7. Note that if one is to take care of a single Sulcata tortoise, then it can be totally fine to allow the reptile to follow its instincts, and to burrow whenever desired.
However, when it comes to housing more than a single tortoise, allowing them to dig and burrow can lead to unwanted issues that can affect the creatures’ health and well-being adversely. When multiple tortoises are to share an outdoor enclosure, they often tend to get stacked up in their burrows, with the ones at the deepest end of the burrow being unable to safely exit.
8. An outdoor enclosure should be filled with various clump grasses. Also, African sumac trees and desert-type mesquite make a wonderful choice when it comes to decorating the cage and enhancing the aesthetic appeal. However, it is best to stay away from any fragile plants, since the tortoises are certainly to destroy them at some point in the future.
9. The caregiver’s safest bet when it comes to raising young Sulcata tortoises is to opt for an indoor enclosure. Even though these tortoises can do fair well anywhere, the temperatures are within the optimal range, keeping the young ones indoors during their first few years of life will best ensure their well-being.
10. For Sulcata tortoises up to 3 years of age, simple plastic sweater boxes will do great. Alternatively, caregivers can opt for a tortoise table. Mind that the size of the enclosure should not be your biggest concern with baby African spurs, but instead, the focus should be put onto furnishings and devices (think of lighting, substrate, temperature gradients) inside.
11. For Sulcata tortoises up to 1 year, an 18’’ x 18’’ x 12’’ enclosure will do fine.
12. For large Sulcata tortoises, caregivers who happen to live in cold climates can take the best advantage of building the enclosure in a garage or basement, where the tortoises can be kept warm and cozy during the cold months.
1. Cypress mulch makes one of the best substrates for Sulcata tortoises of all sizes raised indoors, as cypress mulch is affordable, safe, and nonetheless, absorbent.
2. Coconut coir and peat moss do also make an excellent type of substrate. Also, various types of hays will work excellent, for instance, alfalfa, Bermuda, orchard grass, and timothy.
3. For the indoor enclosure, make sure the substrate for adult Sulcata tortoises is between 6 – 12 inches deep.
4. For outdoor enclosures, caregivers don’t really need any fancy substrates. Natural or mostly natural soil will work perfectly, as long as it is well-drained. Please, make sure the soil has not been treated with any toxic fertilizers or other chemicals that can harm the tortoise’s health!
5. If the soil in the caregiver’s backyard is not well-drained, which is the case with clay soils, as well as damp lawn grass terrains, simply dig out about 2 feet of the material, and after removing it, replace it with a layer of flat stones, followed by a layer of gravel, and finished with a layer of sandy soil.
Temperature, Lighting & Humidity
1. For Sulcata tortoises living outdoors, neither high nor low temperatures will be an issue, as these creatures are very tolerant of a wide range of temperatures. However, caregivers must ensure that the tortoises are provided with a shaded area to retreat as needed, as well as a heated hide box if the temperatures are to drop below 50 degrees Fahrenheit. Within the heated hide box, nighttime temperatures should be maintained between 55 and 70 degrees Fahrenheit (mind that keeping the temperatures in the 70 degrees Fahrenheit range is the safest bet).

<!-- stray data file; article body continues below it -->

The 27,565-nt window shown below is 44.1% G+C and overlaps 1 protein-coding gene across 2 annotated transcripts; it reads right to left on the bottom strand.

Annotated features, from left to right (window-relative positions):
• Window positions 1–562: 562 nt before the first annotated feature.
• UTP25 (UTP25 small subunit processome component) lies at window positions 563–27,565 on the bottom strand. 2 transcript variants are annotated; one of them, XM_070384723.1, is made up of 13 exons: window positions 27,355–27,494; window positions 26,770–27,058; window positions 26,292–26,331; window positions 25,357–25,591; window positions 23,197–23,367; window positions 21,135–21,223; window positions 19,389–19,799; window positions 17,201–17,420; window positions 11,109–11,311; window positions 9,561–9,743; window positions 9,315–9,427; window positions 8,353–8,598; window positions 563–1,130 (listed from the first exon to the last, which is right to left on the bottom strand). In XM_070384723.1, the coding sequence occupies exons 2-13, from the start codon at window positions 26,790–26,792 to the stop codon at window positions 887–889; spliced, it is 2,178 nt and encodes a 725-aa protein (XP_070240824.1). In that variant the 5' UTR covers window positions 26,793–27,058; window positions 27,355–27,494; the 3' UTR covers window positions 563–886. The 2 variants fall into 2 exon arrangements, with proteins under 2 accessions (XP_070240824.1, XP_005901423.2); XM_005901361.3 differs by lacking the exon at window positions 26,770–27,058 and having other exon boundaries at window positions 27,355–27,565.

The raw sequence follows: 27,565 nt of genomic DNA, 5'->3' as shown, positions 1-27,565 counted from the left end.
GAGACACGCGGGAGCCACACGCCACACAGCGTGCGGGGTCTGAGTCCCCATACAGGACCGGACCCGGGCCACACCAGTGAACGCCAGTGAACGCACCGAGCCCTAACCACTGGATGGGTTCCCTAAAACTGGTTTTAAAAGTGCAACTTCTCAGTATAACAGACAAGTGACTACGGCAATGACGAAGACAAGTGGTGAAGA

2. As a rule of thumb, African spurred tortoises have been reported to perform great when raised outdoors all year round in areas where winter season nighttime lows do not get below 20 degrees Celsius, which is the case with Sulcata tortoises’ caregivers residing in Las Vegas.
3. It is imperative to check on the tortoises every night when temperatures are on the low end of the optimal rates (below 50 degrees Fahrenheit) since the animals must not be allowed to fall asleep outside, but instead, they must get into the heated hide box area.
4. For Sulcata tortoises’ caregivers raising these creatures indoors, maintain them at normal room temperatures between 68 – 80 degrees Fahrenheit. Also, provide a basking area by utilizing an overhead light and keeping the temperatures within the 100 degrees Fahrenheit range.
5. To help African spurred tortoises properly metabolize calcium derived from their diet, the indoor enclosure must be equipped with a suitable source of UVB light, such as linear reptile lights or compact fluorescent lights. Other suitable lighting systems can provide both heat and UVB light simultaneously.
6. For tortoises housed outdoors, supplemental UVB lighting is not necessary.
7. Keep lights ON for at least 12 and up to 14 hours a day, depending on the season.
8. Make sure to turn all heat and light sources at night.
9. Even though providing a humid area is not a must, since Sulcata tortoises come from a dry climate, and they are to burrow into the soil where it is moister, having a humid area at their disposal is highly recommended. For instance, tortoise caves lined with sphagnum moss will do a wonderful job for mimicking the humidity that the tortoises are to otherwise get by burrowing themselves
African spurs are herbivorous, and hence, their diet consists of various plants, with the bulk of their food consisting of roughage.
Having a solid reputation as voracious grazers, Sulcata tortoises will rarely (if ever) turn down a meal, but instead, they will eagerly and gladly take the caregiver’s food offerings.
The best staple diet for adult African spurs should be made up of various leaves and grasses, just like their natural diets in the wild, such as mulberry leaves, lawn grasses, hibiscus leaves, and flowers, grape leaves, grass hays like orchard grass hay and timothy hay, clover, and the like.